Health

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Could Music Be the Next Great Cure?

June 26, 2010 06:33 AM
by Sarah Amandolare
The U.S. may approve an intensified form of music therapy for various conditions, including hypertension, as early as next year.

Timing a Crucial Part of the Program

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Billed as “musical pharmacology,” the treatment aims to bring out the “active ingredients” in music and then formulate them “into medicinal compounds.” Only original music is used, and patients are instructed to listen for half an hour, five days per week for four weeks, according to The New York Times. Listening to certain music at certain times of day is crucial.

The program is led by Vera Brandes, the director of a music and medicine research program at Paracelsus Private Medical University in Salzburg, Austria. She conducted a pilot study of musical pharmacology last year on patients with hypertension. “Music can address the psychosomatic root causes” of the disorder, she told The Times.
The pilot study showed that after four weeks, “patients experienced clinically significant improvements in heart-rate variability, a major indicator of autonomous nervous function.” Depression, anxiety, insomnia and pain disorders can also be improved with the program, in Brandes’ estimation. A clinical trial will be conducted next, and the program has already been slated for use in Germany and Austria.

Historical Context: Music therapy

To better understand the mechanisms of Brandes’ program, consider the framework for music therapy, which is not administered on such a strict schedule and typically uses songs from patients’ “own repertoire” to stimulate memories and associated emotions, according to Voices, a publication devoted to the field.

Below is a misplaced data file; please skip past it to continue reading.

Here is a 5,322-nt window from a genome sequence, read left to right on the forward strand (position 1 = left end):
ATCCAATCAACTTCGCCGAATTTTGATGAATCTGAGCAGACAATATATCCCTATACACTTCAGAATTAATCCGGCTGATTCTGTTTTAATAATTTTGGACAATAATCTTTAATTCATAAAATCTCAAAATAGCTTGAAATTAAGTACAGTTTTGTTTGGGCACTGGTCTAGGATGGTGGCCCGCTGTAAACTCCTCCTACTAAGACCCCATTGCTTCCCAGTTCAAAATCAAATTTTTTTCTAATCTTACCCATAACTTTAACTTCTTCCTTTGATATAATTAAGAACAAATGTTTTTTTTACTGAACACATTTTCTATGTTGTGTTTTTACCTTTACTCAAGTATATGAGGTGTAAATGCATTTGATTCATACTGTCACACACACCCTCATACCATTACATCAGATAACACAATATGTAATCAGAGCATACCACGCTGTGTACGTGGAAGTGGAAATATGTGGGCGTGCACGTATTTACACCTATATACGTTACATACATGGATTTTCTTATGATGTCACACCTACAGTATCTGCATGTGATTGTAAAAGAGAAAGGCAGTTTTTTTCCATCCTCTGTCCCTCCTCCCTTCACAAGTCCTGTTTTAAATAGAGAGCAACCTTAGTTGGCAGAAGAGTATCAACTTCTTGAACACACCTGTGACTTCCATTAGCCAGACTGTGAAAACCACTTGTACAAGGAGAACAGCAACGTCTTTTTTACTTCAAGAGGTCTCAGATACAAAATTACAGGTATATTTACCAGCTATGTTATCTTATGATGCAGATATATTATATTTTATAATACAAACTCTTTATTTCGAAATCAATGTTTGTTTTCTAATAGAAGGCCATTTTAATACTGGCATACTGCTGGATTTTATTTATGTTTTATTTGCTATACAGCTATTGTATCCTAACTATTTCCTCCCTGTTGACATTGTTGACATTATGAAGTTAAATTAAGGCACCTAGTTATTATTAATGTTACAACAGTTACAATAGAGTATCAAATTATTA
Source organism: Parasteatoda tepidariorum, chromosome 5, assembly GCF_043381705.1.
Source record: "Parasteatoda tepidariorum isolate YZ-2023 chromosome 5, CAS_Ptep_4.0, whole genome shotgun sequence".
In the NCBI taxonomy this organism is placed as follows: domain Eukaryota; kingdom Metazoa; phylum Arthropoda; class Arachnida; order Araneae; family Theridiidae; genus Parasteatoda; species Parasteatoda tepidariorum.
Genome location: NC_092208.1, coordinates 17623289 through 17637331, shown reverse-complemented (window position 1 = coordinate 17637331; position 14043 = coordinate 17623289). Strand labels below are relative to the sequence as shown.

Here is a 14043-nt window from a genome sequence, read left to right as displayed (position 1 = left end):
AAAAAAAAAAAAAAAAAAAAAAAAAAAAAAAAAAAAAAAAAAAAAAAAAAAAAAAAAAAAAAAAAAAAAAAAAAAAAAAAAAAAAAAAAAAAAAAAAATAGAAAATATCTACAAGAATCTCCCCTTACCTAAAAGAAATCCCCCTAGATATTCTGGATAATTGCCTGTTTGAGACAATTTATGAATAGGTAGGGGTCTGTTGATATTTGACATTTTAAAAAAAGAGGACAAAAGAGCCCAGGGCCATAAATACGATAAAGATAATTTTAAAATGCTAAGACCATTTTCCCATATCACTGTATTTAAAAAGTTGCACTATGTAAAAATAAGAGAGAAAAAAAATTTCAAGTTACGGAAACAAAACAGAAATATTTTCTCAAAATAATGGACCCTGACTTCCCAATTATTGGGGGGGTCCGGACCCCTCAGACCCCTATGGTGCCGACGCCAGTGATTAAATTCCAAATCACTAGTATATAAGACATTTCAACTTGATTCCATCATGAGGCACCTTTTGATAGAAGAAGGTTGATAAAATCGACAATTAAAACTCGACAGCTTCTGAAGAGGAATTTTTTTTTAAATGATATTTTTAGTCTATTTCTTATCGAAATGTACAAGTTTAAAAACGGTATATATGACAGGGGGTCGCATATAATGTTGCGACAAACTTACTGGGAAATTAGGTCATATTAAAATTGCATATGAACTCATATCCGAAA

Music therapy has been successful in relieving cancer pain by distracting patients with music and “the reminiscence processes associated to the songs,” according to Voices. The reason for the treatment’s success is that “pain and music are felt and processed by the same region of the brain—the thalamus and limbic system,” where emotions and sensations are huddled.

Brandes’ program is more like prescribed medication, and is administered as if it were a controlled substance. The music is composed by three composers including Brandes, and is designed “to deliver specific stimuli—dosages of rhythm, harmony or dissonance and timbre—at the appropriate time and in effective sequence,” reported The New York Times.

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Related Topic: Music and emotions; music and Alzheimer’s patients

Earlier this month, researchers from Northwestern University conducted a study that for the first time provided “biological evidence that musical training enhances an individual’s ability to recognize emotion in sound.” This “fine-tuning” could give musicians an advantage in perceiving “the nuances of emotion in speech,” according to Richard Ashley, an associate professor of music cognition at Northwestern and study co-author.

A new study from researchers at the University of California, Davis suggested that music could help Alzheimer’s patients. Professor of psychology Petr Janata’s research builds on previous studies indicating that Alzheimer’s patients with memory deficiencies still respond to music. Janata mapped brain activity of patients listening to music and noted activity in the medial prefrontal cortex, an area that remains intact longer than other parts of the brain as Alzheimer’s progresses.

Reference: Definition of music therapy

The American Music Therapy Association explains that Music Therapy “is the clinical and evidence-based use of music interventions to accomplish individualized goals within a therapeutic relationship by a credentialed professional who has completed an approved music therapy program.” The site describes candidates who might benefit from music therapy, such as women in labor.
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